Analyst Forecasts and the Permanence of the Tax Change Component of Earnings
Posted: 3 Mar 2014
Date Written: March 3, 2014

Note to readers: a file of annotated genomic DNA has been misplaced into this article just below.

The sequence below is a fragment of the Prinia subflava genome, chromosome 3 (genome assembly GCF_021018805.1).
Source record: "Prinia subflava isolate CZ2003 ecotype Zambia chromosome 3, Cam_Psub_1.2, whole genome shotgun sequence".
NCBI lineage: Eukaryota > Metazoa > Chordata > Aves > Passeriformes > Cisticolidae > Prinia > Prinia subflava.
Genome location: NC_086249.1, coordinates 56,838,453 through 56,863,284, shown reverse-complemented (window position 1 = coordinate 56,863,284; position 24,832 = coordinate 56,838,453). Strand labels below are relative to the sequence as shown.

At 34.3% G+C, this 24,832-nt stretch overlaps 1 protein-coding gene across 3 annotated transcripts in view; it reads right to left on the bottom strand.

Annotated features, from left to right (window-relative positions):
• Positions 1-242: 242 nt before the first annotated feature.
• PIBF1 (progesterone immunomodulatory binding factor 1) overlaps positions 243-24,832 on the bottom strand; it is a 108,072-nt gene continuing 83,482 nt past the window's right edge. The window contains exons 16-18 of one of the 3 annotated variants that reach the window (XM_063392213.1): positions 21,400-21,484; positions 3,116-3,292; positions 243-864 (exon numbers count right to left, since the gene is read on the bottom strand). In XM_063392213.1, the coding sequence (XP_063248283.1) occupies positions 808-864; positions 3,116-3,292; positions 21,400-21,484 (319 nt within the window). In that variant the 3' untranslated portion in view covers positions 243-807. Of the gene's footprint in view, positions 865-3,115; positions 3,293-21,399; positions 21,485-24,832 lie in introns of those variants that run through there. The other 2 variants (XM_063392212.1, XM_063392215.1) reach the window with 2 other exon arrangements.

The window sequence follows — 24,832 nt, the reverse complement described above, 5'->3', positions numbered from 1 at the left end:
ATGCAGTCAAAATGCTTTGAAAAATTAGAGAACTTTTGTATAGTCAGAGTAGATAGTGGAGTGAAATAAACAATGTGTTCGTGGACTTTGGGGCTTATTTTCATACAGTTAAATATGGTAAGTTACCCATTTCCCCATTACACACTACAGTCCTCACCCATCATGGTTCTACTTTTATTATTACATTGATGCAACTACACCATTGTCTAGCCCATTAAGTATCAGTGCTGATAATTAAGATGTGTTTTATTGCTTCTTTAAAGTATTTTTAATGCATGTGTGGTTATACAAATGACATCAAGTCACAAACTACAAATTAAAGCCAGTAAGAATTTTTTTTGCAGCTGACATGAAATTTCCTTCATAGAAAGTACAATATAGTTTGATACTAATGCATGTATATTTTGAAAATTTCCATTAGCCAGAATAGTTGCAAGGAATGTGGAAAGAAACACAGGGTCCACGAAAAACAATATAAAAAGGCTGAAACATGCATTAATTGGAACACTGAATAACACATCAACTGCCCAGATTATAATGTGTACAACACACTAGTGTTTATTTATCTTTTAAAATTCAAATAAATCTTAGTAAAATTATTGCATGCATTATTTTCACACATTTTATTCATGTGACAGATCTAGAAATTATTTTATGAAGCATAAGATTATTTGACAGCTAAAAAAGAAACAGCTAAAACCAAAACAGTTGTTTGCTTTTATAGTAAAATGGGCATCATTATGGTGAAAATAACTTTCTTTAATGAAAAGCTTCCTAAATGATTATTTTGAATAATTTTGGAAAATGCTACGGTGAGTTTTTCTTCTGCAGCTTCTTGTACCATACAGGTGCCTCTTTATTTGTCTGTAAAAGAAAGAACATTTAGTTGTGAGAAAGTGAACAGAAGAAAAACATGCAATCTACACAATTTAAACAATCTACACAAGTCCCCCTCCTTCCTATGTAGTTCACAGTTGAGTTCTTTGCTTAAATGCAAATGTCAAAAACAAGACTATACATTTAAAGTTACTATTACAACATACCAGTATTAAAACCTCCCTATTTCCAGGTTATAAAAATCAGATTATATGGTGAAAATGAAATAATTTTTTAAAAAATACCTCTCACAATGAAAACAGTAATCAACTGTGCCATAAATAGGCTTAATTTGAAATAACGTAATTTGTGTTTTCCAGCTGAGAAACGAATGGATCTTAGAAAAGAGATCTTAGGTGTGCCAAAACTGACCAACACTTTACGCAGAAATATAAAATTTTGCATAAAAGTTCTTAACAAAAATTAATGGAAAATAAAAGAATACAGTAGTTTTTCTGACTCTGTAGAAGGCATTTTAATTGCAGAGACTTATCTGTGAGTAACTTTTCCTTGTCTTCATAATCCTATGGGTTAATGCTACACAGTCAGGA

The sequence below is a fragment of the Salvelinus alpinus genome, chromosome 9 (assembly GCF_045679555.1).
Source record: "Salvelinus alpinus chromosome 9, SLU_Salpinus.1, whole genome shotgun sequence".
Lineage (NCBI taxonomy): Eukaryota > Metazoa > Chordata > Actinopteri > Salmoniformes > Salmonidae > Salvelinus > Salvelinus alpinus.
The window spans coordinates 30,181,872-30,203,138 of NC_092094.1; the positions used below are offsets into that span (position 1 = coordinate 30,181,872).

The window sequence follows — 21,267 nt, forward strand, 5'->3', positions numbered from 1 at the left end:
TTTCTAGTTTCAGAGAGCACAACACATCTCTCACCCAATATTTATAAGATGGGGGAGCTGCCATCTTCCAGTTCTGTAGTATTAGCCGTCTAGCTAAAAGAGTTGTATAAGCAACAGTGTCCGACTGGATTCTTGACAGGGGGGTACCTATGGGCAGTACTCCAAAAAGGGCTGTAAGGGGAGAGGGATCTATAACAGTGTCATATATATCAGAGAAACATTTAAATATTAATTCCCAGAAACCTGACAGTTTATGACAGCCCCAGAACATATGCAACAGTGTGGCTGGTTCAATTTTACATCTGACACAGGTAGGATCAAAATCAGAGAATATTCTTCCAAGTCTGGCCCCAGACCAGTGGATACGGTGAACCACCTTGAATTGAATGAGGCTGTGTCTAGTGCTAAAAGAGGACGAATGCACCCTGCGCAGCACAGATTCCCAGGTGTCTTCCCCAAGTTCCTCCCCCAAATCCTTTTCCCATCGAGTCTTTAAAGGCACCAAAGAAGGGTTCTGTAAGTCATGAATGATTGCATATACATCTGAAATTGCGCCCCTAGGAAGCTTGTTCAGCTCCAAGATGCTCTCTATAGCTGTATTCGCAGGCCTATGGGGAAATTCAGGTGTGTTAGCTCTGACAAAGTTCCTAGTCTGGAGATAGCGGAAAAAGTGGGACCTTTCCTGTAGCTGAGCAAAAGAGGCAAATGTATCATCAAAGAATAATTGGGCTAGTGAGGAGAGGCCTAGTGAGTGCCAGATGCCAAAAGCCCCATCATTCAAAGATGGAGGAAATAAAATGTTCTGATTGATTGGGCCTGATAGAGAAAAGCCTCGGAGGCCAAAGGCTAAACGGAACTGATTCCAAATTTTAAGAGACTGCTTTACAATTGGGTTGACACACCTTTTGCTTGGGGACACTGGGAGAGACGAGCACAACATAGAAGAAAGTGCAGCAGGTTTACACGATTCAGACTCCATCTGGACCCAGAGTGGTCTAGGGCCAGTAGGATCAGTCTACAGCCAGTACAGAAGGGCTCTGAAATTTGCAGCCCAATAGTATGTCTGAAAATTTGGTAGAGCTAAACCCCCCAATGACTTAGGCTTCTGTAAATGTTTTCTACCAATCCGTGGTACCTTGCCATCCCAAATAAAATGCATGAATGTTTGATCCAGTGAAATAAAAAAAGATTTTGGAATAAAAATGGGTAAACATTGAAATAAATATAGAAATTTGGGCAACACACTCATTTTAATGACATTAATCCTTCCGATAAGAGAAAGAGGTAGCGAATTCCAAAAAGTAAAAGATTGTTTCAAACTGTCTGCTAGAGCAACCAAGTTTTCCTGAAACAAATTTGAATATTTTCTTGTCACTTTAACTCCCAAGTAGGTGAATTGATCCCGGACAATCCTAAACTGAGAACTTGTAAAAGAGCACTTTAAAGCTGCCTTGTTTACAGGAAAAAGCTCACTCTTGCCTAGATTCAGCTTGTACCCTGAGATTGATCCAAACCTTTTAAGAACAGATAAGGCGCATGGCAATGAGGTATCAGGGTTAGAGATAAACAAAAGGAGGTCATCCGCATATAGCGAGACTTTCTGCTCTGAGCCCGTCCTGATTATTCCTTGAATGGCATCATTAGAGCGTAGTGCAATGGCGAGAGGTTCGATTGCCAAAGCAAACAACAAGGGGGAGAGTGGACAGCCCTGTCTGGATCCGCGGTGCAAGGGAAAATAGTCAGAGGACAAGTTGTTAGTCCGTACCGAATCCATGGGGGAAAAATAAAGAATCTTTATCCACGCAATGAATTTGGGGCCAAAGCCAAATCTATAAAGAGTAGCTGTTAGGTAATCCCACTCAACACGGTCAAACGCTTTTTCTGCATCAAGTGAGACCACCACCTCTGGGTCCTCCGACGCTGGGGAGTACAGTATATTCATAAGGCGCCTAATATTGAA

Despite the central importance of equity analysts as information intermediaries in capital markets, prior studies provide only limited evidence on how analysts use tax information reported in financial statements. To seek a deeper understanding of the mechanisms that underlie analysts’ use of tax information in GAAP financial statements, we investigate the association between sell-side equity analysts’ forecasts and the change in earnings attributable to a change in ETRs (i.e., the tax change component of earnings). We provide evidence that the persistence of the tax change component of earnings embedded in analysts’ forecasts is systematically lower than that implied by our model’s time-series properties. Recent research shows that the persistence of the tax change component of earnings is a complex combination of both the persistence of pretax earnings and the persistence of the ETR. We provide evidence that the analysts’ underestimation of the tax change component of earnings is primarily attributable to analysts’ failure to impound the full implications of the difference between permanent and transitory ETR changes. The results also provide strong evidence that analysts’ underreaction to the tax change component of earnings is significantly attenuated when managers voluntarily provide earnings forecasts. Further, analysts’ incorporation of tax information into earnings forecasts becomes less biased after Regulation FD. This research answers the call from Graham, Raedy, and Shackelford (2012) for more research into the underlying fundamentals of tax-based information prepared in accordance with GAAP, and the extent to which various financial statement users, including sophisticated market participants such as equity analysts, use tax-based information.
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